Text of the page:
Ronan Farrow is a writer and human rights advocate. His columns have appeared in the Los Angeles Times, the International Herald Tribune, The Washington Post, the Wall Street Journal, and other publications. He has served as a UNICEF Spokesperson in Angola, Nigeria, and Sudan and has testified on African issues before numerous U.N. groups. Farrow has appeared as an expert witness before the U.S. Congressional Human Rights Caucus and as a commentator for MSNBC, ABC, and CNN. Farrow has also worked as Special Assistant to Ambassador Richard Holbrooke and for the Chief Counsel of the U.S. House Committee on Foreign Affairs. He is a graduate of Yale Law School and was elected a Rhodes Scholar to Oxford University.
Brian Kaufmann grew up in Scarsdale, NY. He is an investment professional at Viking Global Investors, where he covers healthcare and luxury goods companies. Previously, he worked as a healthcare and business services associate at TA Associates and as a mergers & acquisitions analyst at Merrill Lynch. He graduated with a B.S. from Cornell University in Applied Economics and Business Management, magna cum laude, and an MBA from Harvard Business School with high distinction as a Baker Scholar. He has regularly volunteered with a variety of non-profit organizations including Big Brothers, Junior Achievement and METRO Lacrosse.
Pooja Kumar grew up in India, Singapore, Indonesia, Canada, and the US. She is passionate about international health and has worked for Save the Children in East Timor, the International Rescue Committee on the Azerbaijan-Armenia ceasefire line, the United Nations High Commissioner for Refugees on the Congo-Zambia border, UNICEF in India, and McCord Hospital in Durban, South Africa. She graduated from Duke University in 2001 with a degree in health policy and from Harvard Medical School in 2007. She also received a master's degree from Oxford University, where she studied as a Rhodes Scholar; her thesis focused on humanitarian medical intervention. She completed her internship in emergency medicine at the Brigham and Women's Hospital in Boston. Since 2008, she has been working with a leading management consulting firm, where she focuses on the healthcare sector.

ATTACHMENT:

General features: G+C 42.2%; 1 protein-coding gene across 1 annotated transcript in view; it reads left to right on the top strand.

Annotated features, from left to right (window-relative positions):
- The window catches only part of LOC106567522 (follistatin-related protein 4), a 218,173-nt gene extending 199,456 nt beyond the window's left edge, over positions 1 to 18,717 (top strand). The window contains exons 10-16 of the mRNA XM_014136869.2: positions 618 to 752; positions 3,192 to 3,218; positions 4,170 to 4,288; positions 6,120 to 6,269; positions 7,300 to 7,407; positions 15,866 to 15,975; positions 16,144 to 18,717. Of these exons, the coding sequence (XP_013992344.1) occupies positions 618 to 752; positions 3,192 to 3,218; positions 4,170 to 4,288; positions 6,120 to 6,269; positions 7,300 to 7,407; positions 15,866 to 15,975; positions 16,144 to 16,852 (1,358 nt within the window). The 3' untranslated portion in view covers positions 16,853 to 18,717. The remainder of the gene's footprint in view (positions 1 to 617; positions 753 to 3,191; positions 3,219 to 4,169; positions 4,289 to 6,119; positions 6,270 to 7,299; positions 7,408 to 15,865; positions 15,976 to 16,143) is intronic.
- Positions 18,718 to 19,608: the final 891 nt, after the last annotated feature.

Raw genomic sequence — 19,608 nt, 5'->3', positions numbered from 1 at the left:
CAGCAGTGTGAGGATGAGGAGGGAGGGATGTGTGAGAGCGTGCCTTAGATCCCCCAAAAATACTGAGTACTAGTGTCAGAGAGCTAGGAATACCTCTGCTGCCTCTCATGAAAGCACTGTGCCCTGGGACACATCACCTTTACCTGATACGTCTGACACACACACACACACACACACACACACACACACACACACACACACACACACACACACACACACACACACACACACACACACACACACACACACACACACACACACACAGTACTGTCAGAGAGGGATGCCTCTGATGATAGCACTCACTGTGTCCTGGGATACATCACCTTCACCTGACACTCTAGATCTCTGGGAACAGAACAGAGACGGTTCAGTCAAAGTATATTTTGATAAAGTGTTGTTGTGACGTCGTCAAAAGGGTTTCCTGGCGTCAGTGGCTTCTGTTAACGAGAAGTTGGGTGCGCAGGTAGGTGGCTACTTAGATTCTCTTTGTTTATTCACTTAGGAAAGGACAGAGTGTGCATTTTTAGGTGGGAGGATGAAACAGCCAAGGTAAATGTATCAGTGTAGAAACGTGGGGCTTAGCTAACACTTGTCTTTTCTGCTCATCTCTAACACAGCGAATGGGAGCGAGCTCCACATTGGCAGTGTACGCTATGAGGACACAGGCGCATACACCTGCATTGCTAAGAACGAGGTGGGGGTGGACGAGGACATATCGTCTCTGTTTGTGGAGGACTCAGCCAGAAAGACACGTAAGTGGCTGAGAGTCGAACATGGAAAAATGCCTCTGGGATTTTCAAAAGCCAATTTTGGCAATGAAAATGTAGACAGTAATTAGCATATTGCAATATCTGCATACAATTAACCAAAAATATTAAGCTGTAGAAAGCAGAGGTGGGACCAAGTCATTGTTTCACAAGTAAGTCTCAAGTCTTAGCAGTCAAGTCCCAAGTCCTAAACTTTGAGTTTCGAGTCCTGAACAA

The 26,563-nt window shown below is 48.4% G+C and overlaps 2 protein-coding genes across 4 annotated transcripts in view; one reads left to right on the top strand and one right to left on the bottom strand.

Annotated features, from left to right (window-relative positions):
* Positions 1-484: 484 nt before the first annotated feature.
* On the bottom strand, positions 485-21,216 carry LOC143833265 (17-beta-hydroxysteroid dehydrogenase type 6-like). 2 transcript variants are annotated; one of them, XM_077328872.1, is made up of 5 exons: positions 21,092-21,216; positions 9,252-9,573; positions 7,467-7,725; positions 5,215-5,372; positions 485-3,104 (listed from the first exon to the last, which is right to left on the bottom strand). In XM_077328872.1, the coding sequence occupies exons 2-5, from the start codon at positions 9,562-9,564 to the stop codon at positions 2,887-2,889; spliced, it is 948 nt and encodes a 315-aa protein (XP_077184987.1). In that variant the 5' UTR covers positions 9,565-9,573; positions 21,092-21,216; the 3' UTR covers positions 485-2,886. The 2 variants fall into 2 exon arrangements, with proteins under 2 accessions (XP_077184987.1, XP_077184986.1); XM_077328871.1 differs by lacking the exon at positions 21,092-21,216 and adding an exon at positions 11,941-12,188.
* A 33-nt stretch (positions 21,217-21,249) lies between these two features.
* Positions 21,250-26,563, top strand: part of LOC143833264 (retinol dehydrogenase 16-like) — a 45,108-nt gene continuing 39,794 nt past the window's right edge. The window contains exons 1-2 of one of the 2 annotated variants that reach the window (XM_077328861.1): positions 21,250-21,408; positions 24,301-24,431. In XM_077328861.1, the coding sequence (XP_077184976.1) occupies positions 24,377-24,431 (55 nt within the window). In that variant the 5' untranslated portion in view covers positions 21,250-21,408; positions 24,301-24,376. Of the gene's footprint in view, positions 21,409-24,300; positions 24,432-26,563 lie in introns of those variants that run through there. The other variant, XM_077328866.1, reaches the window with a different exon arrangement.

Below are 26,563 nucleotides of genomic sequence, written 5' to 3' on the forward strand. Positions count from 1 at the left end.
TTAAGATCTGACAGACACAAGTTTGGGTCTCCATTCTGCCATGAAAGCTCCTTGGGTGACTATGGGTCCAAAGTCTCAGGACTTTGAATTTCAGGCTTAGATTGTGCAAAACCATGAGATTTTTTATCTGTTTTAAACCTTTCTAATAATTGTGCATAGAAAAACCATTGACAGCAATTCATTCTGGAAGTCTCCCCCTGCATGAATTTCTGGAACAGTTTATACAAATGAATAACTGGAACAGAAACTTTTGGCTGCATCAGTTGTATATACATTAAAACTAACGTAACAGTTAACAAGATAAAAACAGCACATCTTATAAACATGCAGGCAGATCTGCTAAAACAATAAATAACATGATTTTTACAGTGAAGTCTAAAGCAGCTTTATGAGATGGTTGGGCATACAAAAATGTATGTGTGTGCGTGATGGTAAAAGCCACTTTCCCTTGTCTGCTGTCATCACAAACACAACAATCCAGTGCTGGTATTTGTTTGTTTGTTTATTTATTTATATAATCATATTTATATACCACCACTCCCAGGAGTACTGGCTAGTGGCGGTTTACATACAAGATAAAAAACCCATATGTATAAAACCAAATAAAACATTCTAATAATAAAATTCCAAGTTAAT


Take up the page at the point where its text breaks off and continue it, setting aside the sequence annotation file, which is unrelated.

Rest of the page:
Kedra Newsom, a Harvard Business School graduate, works out of Chicago for the Boston Consulting Group, where she uses her consulting skill set to champion public education and community development issues. Previously Kedra was employed by Merrill Lynch as a software developer and I/T strategist. Kedra graduated from the Massachusetts Institute of Technology in 2002 with a degree in Computer Science and Engineering.
Rohan Nirody, a Harvard Business School graduate, is an investment professional at Viking Global in New York. Previously Rohan worked as an associate at Elevation Partners and as an analyst at the Blackstone Group. Rohan graduated from the University of Pennsylvania with a B.S. in Economics from the Wharton School and a B.A. in International Studies from the College of Arts & Sciences. He volunteers regularly with several non-profit organizations, including the Red Cross and OneVoice.
Rohit Sahni works at Permira Advisers, a European-based private equity firm focused on leveraged buyouts in a variety of sectors. Prior to Permira, Rohit worked at General Atlantic and Goldman Sachs. He is currently involved with the Echoing Green Social Investment Council, Big Brothers/Big Sisters, and the Asia Society. Rohit holds a dual degree in Economics and Mathematics from Vanderbilt University and an MBA from Harvard Business School. At Vanderbilt, he was awarded an Ingram Scholarship, given to students for their dedication to community service.